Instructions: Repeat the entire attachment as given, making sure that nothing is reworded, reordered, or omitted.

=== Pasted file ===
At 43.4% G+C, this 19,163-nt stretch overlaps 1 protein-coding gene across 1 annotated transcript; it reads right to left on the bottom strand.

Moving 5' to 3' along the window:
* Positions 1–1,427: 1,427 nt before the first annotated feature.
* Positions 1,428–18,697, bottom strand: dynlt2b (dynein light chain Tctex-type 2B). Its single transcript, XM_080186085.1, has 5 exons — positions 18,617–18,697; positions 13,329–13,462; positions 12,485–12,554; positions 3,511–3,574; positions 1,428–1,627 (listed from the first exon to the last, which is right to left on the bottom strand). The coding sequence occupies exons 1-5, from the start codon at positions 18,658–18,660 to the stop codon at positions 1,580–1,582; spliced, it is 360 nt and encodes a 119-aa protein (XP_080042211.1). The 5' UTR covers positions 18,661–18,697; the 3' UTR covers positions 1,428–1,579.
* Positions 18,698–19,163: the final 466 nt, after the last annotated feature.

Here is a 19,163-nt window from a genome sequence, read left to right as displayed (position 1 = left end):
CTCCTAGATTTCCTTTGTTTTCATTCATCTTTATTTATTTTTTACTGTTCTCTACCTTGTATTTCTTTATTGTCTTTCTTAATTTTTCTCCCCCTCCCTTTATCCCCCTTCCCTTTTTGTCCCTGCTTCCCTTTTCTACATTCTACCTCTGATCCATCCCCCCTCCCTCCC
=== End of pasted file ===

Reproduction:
At 43.4% G+C, this 19,163-nt stretch overlaps 1 protein-coding gene across 1 annotated transcript; it reads right to left on the bottom strand.

Moving 5' to 3' along the window:
* Positions 1–1,427: 1,427 nt before the first annotated feature.
* Positions 1,428–18,697, bottom strand: dynlt2b (dynein light chain Tctex-type 2B). Its single transcript, XM_080186085.1, has 5 exons — positions 18,617–18,697; positions 13,329–13,462; positions 12,485–12,554; positions 3,511–3,574; positions 1,428–1,627 (listed from the first exon to the last, which is right to left on the bottom strand). The coding sequence occupies exons 1-5, from the start codon at positions 18,658–18,660 to the stop codon at positions 1,580–1,582; spliced, it is 360 nt and encodes a 119-aa protein (XP_080042211.1). The 5' UTR covers positions 18,661–18,697; the 3' UTR covers positions 1,428–1,579.
* Positions 18,698–19,163: the final 466 nt, after the last annotated feature.

Here is a 19,163-nt window from a genome sequence, read left to right as displayed (position 1 = left end):
CTCCTAGATTTCCTTTGTTTTCATTCATCTTTATTTATTTTTTACTGTTCTCTACCTTGTATTTCTTTATTGTCTTTCTTAATTTTTCTCCCCCTCCCTTTATCCCCCTTCCCTTTTTGTCCCTGCTTCCCTTTTCTACATTCTACCTCTGATCCATCCCCCCTCCCTCCC